Like many of today's democracies, the Israeli political system is in trouble. Prime Minister Benjamin Netanyahu has been in power since 2009 and shows no signs of relinquishing it. He worked to immunize himself from prosecution on serious corruption charges, packed the courts with allied judges, and suborned previously neutral institutions. Despite a September 2019 election widely seen as a defeat for his party, he may yet be able to retain power — and even if he doesn't, it's not clear another government would be willing or even capable of stopping the country's illiberal drift.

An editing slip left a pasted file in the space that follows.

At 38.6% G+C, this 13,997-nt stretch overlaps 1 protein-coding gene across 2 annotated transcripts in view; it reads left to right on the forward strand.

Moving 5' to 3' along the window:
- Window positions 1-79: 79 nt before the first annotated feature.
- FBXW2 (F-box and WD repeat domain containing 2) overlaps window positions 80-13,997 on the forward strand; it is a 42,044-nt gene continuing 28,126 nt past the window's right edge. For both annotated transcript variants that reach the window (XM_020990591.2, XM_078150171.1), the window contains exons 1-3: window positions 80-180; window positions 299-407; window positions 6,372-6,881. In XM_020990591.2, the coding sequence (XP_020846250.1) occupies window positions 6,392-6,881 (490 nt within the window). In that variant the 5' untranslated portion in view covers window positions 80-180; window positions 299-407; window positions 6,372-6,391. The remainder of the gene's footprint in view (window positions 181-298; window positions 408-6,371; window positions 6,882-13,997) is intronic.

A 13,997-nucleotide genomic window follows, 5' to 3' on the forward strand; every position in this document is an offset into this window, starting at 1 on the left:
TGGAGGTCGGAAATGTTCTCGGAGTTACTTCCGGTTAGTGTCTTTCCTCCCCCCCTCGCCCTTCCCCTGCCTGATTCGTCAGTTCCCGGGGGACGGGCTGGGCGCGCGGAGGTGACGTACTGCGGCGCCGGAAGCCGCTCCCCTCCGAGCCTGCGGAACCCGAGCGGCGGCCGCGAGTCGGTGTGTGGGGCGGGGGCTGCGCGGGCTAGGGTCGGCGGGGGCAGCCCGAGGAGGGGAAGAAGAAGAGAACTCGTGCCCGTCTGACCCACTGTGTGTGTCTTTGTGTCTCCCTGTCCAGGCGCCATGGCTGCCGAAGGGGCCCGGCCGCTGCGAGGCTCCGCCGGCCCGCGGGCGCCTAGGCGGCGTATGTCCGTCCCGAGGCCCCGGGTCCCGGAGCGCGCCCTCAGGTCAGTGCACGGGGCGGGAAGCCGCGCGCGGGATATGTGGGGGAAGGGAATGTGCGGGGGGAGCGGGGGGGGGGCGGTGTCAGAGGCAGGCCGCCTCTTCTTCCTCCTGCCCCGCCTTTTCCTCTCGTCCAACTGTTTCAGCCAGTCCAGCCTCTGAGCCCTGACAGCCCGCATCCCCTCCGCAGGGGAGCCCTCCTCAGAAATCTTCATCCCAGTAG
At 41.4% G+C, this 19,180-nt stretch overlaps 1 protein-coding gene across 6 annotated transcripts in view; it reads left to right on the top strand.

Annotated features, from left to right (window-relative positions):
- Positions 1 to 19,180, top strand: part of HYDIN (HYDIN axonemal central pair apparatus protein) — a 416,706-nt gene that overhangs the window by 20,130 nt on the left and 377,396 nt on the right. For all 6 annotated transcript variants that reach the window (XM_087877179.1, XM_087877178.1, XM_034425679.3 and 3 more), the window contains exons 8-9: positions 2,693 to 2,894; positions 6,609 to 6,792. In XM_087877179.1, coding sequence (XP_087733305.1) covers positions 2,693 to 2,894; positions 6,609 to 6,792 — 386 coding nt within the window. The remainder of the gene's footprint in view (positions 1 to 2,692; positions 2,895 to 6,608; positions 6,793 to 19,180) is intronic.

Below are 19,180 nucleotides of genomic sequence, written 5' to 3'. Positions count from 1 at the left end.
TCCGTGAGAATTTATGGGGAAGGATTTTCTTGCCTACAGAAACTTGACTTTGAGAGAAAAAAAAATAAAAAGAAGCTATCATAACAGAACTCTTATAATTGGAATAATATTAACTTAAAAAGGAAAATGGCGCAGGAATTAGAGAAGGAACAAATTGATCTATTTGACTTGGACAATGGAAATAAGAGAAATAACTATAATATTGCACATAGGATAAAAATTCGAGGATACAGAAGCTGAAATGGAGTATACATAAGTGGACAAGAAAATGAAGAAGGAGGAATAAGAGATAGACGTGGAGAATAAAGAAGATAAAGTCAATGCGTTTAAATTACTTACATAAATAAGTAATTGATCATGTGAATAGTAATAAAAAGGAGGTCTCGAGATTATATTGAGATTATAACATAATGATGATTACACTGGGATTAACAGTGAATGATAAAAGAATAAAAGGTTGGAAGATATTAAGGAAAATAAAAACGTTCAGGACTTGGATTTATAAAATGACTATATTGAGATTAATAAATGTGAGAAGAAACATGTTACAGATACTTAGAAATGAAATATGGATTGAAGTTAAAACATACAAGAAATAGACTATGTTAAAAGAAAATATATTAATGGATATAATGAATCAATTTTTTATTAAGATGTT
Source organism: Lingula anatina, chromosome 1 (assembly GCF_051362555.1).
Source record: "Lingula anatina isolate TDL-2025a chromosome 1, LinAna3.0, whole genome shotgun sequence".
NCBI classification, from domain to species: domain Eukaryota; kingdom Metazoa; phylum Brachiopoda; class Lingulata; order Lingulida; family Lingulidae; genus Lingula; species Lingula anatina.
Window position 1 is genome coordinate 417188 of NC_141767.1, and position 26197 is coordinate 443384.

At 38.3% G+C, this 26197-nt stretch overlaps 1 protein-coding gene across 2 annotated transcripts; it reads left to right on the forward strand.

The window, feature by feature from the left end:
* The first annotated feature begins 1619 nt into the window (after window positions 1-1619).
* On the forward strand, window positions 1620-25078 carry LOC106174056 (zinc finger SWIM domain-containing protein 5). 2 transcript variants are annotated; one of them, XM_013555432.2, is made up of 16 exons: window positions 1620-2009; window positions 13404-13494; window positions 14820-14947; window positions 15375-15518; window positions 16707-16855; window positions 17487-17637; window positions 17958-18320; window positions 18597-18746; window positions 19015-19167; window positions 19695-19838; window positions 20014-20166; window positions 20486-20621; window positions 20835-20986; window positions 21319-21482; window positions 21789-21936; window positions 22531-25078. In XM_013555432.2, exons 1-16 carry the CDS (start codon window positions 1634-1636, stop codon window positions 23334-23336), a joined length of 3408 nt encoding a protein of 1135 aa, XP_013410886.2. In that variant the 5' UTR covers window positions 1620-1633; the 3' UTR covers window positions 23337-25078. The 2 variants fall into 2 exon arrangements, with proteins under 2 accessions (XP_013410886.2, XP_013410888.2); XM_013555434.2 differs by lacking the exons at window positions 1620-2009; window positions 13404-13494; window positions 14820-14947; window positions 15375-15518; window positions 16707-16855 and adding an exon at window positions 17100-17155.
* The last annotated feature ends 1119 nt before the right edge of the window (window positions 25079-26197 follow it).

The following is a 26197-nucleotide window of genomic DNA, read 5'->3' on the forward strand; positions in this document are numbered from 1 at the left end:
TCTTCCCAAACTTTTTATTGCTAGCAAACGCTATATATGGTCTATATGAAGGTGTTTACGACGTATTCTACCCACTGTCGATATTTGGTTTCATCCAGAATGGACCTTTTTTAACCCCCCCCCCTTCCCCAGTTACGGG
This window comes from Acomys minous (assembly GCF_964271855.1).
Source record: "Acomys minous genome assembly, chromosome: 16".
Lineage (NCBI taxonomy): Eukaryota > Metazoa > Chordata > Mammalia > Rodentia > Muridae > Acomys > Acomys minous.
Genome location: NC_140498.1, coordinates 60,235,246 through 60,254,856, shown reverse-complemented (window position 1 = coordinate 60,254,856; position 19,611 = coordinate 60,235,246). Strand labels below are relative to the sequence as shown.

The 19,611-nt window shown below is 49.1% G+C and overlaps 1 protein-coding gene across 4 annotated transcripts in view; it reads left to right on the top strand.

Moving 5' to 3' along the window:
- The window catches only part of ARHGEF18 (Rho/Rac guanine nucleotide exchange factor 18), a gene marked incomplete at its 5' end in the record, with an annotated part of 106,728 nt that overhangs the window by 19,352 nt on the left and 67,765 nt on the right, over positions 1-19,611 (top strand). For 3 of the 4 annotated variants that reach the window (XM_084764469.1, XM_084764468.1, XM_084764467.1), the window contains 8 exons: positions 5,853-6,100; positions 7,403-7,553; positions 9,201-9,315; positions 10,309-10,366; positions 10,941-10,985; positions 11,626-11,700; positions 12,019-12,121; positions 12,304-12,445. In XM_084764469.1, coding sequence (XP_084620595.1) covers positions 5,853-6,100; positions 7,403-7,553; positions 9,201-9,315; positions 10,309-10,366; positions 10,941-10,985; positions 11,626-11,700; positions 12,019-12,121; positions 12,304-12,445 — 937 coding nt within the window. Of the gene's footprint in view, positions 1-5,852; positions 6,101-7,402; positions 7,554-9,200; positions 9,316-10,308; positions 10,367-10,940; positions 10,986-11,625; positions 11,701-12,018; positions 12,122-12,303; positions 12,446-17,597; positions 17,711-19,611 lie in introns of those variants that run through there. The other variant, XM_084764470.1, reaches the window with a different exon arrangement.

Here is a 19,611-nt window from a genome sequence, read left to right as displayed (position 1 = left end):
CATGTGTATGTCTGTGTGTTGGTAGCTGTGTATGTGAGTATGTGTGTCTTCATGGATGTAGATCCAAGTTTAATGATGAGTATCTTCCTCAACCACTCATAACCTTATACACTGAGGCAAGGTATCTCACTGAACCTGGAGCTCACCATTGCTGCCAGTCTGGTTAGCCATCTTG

The goal of this project is to try to understand the nature of Israel's illiberal, undemocratic transformation. Zack Beauchamp traveled there to understand why the country has gone in the direction it has — the degree to which it's similar to the slide towards authoritarianism in former democracies like Hungary and the extent to which it's linked to Israel-specific factors. Beauchamp also wanted to understand just how threatened Israeli democracy is, and whether it can come back from the brink.
In parallel, there's a rising defense of a kind of illiberal conservative nationalism in Israeli right-wing scholarly circles — one that's being exported to the United States. Another focus of the trip is understanding what the ideas here are and the extent to which it's gaining influence internationally.